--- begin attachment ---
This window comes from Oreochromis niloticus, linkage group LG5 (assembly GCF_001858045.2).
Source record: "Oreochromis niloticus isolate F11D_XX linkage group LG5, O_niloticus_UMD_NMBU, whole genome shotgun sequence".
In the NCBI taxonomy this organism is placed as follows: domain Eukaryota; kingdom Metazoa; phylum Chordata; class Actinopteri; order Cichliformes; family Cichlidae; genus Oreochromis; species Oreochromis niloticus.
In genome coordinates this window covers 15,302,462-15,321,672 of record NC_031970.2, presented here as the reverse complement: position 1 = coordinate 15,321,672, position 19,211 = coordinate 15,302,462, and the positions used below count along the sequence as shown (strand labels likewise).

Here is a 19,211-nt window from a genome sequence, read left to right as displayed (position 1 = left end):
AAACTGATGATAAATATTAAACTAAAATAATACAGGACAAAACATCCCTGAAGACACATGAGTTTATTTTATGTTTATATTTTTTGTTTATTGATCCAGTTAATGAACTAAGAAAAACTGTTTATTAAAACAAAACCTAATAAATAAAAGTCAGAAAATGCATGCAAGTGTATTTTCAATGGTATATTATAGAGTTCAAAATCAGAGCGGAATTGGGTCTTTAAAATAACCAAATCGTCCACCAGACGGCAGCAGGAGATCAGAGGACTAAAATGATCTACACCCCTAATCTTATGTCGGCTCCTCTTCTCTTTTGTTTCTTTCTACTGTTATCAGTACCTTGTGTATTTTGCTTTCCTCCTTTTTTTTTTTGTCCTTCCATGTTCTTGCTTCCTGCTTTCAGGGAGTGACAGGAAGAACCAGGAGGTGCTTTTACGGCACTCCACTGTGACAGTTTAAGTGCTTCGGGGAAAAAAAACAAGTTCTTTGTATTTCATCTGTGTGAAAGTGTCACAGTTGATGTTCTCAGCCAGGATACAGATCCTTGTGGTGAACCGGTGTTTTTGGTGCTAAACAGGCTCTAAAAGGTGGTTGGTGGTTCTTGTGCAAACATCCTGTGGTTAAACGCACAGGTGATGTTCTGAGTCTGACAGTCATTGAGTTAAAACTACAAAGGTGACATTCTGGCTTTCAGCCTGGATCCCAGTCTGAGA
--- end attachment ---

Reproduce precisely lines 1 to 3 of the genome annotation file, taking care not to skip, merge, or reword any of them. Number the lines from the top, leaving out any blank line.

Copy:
This window comes from Oreochromis niloticus, linkage group LG5 (assembly GCF_001858045.2).
Source record: "Oreochromis niloticus isolate F11D_XX linkage group LG5, O_niloticus_UMD_NMBU, whole genome shotgun sequence".
In the NCBI taxonomy this organism is placed as follows: domain Eukaryota; kingdom Metazoa; phylum Chordata; class Actinopteri; order Cichliformes; family Cichlidae; genus Oreochromis; species Oreochromis niloticus.